Sunday, November 30, 2014

What We All Long For by Dionne Brand

The CBC recently published its list of the top 100 Canadian novels of all time so I've started to work my way through ones on the list that appealed to me (and that I had not already read).  This is the first that came up on the library waiting list.

It's similar to The Vacationers in some ways as the point of view is constantly shifting - though tends to do so only as the chapters change rather than midstream.  Here the characters were all young people of colour in the city of Toronto.  All of them felt like misfits for various reasons and all of them were also dealing with family drama, yet this book was very different from The Vacationers in that the troubles here seemed more severe (and many were brought on by forces of history and social politics rather than mere human frailty).  I also loved how Toronto itself was almost another character in the book - there were so many familiar neighbourhoods I could easily visualize where a lot of the action was taking place.

The action takes place in the summer of 2002 during the World Cup.  We first meet Tuyen.  She is an aspiring artist who, against her family's wishes, lives in an apartment downtown where she barely gets by.  Though Tuyen and one of her brothers were born in Toronto, the rest of her family immigrated from Vietnam and suffered tragedy along the way.  Their oldest son, Quy, was lost as they made their way from the country by boat - he followed legs that he thought were those of his father but were not.  Quy is the only character whose life we follow outside of Toronto - as we hear what happened to him after he got on the wrong boat and how he eventually makes his way to Toronto.  We also see the terrible impact this event had on Tuyen's parents and, by extension, Tuyen and her Canadian born brother who must both "take the place of" the lost brother and act as their parents' interpreters of a strange world.

Tuyen is very much in love with her neighbour Carla.  Carla is the most steadily employed of the main characters - she works as a bicycle courier and a lot of the narrative from her perspective takes place as she bikes through Toronto's streets.  Carla's early life was also marred by tragedy.  She was the illegitimate daughter of an Italian woman who was disowned by her family when she became involved with a black man.  Carla spends much of her early years at her mother's side staring at her father's home.  He fathers another son with Carla's mother and when he is just a baby Carla's mother hands her the baby, asks her to look after him and walks off their balcony.  At the urging of the Italian family, and his wife who seems to be quite decent, Carla's father takes the children in.  But they never quite get it together and Carla's brother is in jail, again, begging for Carla to bail him out.  She does not have the means and has to face her father for help.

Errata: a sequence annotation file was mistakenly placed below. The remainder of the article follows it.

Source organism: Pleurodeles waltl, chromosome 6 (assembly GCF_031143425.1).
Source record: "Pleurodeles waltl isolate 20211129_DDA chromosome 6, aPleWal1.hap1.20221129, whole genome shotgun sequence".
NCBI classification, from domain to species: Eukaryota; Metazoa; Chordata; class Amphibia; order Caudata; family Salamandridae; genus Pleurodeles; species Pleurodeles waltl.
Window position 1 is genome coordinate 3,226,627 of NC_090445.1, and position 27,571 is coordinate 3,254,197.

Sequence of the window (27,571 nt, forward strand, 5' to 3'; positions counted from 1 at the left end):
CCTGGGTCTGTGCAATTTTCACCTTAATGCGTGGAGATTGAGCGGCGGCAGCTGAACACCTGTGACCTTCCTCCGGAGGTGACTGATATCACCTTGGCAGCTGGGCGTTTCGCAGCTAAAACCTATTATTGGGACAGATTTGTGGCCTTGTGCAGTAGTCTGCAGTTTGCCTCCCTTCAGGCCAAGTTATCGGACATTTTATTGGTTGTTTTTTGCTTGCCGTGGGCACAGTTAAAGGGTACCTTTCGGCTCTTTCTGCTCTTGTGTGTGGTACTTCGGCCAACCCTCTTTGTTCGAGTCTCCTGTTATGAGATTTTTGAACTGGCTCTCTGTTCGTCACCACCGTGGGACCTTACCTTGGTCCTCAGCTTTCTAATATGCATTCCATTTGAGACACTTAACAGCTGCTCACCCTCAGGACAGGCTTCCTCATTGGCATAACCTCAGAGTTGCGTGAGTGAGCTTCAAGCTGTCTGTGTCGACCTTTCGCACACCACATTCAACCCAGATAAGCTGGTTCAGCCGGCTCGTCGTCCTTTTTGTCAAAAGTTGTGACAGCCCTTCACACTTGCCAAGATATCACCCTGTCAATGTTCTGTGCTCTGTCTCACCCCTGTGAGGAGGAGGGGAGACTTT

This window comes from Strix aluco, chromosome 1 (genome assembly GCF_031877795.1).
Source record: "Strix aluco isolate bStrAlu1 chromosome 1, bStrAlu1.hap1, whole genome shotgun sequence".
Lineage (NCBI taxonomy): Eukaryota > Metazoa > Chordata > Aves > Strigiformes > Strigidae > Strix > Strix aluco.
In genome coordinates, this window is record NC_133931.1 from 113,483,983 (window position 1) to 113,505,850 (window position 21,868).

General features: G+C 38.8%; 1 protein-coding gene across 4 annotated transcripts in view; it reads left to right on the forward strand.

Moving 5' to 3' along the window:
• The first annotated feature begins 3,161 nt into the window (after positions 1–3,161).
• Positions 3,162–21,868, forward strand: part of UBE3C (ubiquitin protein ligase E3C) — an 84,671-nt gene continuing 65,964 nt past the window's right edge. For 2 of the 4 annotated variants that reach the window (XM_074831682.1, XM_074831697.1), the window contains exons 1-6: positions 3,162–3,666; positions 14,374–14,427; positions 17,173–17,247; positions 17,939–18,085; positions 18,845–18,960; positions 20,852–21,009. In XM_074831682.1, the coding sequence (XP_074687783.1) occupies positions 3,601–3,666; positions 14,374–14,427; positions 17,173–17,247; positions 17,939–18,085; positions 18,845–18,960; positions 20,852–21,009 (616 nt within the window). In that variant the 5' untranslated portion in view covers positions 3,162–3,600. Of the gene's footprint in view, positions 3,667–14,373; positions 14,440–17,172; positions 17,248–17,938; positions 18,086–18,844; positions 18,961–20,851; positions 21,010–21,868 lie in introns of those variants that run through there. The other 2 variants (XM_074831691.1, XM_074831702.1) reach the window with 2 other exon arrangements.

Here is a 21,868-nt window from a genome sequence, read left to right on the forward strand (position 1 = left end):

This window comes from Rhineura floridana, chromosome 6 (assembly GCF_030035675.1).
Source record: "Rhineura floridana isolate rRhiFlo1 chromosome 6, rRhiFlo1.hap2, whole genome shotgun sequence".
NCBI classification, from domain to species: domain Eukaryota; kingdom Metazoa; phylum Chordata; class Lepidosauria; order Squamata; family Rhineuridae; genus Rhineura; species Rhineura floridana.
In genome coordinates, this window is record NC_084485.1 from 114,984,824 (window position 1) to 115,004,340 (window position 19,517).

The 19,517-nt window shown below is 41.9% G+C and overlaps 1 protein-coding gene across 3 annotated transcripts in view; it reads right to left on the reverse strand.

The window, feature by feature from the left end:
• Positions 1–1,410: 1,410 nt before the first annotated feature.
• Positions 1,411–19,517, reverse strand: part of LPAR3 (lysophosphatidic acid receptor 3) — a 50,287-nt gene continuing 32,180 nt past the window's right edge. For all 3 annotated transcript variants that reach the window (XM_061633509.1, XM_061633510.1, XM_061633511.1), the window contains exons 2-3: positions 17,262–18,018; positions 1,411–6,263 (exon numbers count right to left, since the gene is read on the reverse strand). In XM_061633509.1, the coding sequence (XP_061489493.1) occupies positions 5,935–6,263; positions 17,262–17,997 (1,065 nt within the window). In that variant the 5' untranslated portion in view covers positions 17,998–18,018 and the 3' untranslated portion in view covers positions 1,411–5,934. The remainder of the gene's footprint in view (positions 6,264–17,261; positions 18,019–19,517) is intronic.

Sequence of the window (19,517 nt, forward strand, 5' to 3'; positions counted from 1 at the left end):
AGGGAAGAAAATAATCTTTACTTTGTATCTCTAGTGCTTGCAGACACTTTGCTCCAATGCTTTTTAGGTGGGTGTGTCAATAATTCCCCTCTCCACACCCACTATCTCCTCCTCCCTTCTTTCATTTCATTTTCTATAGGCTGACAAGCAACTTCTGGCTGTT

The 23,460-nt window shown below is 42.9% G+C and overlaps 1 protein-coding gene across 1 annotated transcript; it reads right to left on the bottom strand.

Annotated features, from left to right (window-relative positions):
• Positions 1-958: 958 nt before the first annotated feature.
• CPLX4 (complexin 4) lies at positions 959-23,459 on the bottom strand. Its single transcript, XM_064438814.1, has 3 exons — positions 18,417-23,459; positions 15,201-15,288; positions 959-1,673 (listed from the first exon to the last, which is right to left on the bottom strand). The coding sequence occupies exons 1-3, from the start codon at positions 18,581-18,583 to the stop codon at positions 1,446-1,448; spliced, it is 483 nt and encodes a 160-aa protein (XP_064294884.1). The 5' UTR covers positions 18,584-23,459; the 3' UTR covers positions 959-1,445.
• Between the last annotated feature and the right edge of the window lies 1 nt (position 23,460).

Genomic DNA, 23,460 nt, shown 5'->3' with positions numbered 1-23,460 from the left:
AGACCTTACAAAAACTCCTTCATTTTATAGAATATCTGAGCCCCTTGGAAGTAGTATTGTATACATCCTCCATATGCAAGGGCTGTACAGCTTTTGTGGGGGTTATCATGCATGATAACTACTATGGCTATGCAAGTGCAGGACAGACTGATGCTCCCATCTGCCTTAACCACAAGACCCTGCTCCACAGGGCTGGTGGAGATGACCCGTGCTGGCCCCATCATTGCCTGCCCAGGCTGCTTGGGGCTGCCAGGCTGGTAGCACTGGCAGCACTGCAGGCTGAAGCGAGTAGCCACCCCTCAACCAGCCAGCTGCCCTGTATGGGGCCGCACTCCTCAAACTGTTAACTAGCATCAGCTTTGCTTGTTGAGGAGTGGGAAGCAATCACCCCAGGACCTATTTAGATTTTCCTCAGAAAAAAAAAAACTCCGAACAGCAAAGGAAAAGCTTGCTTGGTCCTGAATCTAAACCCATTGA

Tuyen and Carla are also friends with Oku, whose family are Jamaican immigrants who work hard and are trying to create a better life for him.  But he is disillusioned with university, has all but dropped out (though not told his father who he fears) and spends much time in Kensington market with the homeless and writing poetry.  He is also desperately in love with Jackie.  Jackie's parents are black Nova Scotians who came to Toronto in the 70s to get ahead - and really never have.  If the other three were not particularly well of as children, Jackie was really poor.  And trying to escape her past she will only date white men, much to Oku's dismay.

The book follows these characters and others in their lives over the course of a few weeks.  At the end their is a disturbing scene where their family's worlds collide.  We are left unsure of the outcome, but it doesn't really seem positive.  A bit of a difficult book to read, but worth it nonetheless.

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